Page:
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First Aid for Asthma attacks
27 Sep

First Aid for Asthma attacks


An asthma attack is a sudden worsening of asthma symptoms, caused by the tightening of muscles around the airways.

This tightening is called a bronchospasm. During an asthma attack, the lining of the airways also becomes swollen or inflamed, and thicker mucus–more than normal–is produced. 

Symptoms of an asthma attack:

               • Trouble breathing

               • Wheezing

               • Coughing

               • Shortness of breath

               • Difficulty performing normal daily activities 

               • Tightened neck and chest muscles, called retractions

               • Difficulty Talking 

               • Pale, sweaty face

               • Worsening symptoms despite use of medications

 

HOW TO MANAGE AN ASTHMA ATTACK 

               • Sit up straight and try to remain calm. Do not lie down.

               • Take one puff of a reliever or rescue inhaler every 30 to 60 seconds, with a maximum of 10 puffs.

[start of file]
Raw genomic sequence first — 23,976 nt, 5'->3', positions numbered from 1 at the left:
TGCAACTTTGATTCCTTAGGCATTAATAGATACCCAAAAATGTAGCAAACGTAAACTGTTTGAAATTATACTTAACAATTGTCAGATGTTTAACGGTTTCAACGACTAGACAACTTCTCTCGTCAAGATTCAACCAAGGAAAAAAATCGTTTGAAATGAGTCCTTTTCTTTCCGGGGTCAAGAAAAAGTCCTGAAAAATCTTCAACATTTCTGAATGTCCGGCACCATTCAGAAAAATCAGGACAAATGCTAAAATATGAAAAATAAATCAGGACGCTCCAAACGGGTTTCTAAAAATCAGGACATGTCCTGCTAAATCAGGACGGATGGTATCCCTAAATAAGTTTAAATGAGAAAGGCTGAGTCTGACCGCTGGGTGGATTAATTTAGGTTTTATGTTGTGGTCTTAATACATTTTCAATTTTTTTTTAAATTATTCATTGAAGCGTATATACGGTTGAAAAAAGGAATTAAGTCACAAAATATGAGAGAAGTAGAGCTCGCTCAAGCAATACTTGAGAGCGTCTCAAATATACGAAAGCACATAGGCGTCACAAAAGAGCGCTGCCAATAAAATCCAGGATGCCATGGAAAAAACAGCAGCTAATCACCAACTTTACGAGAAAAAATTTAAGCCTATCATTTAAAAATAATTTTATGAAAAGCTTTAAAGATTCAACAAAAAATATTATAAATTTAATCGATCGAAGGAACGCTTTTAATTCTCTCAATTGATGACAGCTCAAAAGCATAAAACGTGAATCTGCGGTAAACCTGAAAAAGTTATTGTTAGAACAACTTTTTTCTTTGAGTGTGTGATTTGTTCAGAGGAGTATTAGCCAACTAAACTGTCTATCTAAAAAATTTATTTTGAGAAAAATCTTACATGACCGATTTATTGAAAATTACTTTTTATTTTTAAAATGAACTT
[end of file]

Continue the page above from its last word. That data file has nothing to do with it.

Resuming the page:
• If symptoms get worse or do not improve after 10 puffs, seek emergency medical care.

               • If it takes longer than 15 minutes for help to arrive, repeat step 2.

 

WHAT TO DO IN THE ABSENCE OF AN INHALER

The following tips may help in a situation where the person affected doesn’t have an inhaler close by:

               • Sit upright, be sure to avoid lying down as this can make it worse

               • Stay calm

               • Try to take slow and steady breaths. Breathing exercises have been shown to improve asthma symptoms.

               • Be sure to move away from things that might have triggered the asthma attack.

               • Call the emergency number


WHY ARE THESE STEPS IMPORTANT

               • Sitting up straight will help to open the airways, making it easier for air to move through the lungs.

               • Remaining calm is essential, in order not to worsen the situation


Breathing exercises are important as they help to reduce the number of breaths while keeping the airways open longer thus making it easier to breathe.

To learn more about first aid and basic emergency response, sign up to be trained as a Volunteer First Responder today @www.tcerapp.org or call +2347089267337 or send an email to:info@tcerapp.org

For comments and contributions, please send an email to: info@tcerapp.org

You can also access more First Aid tips on the TCERA app, available on the Google Play Store or Apple App Store.

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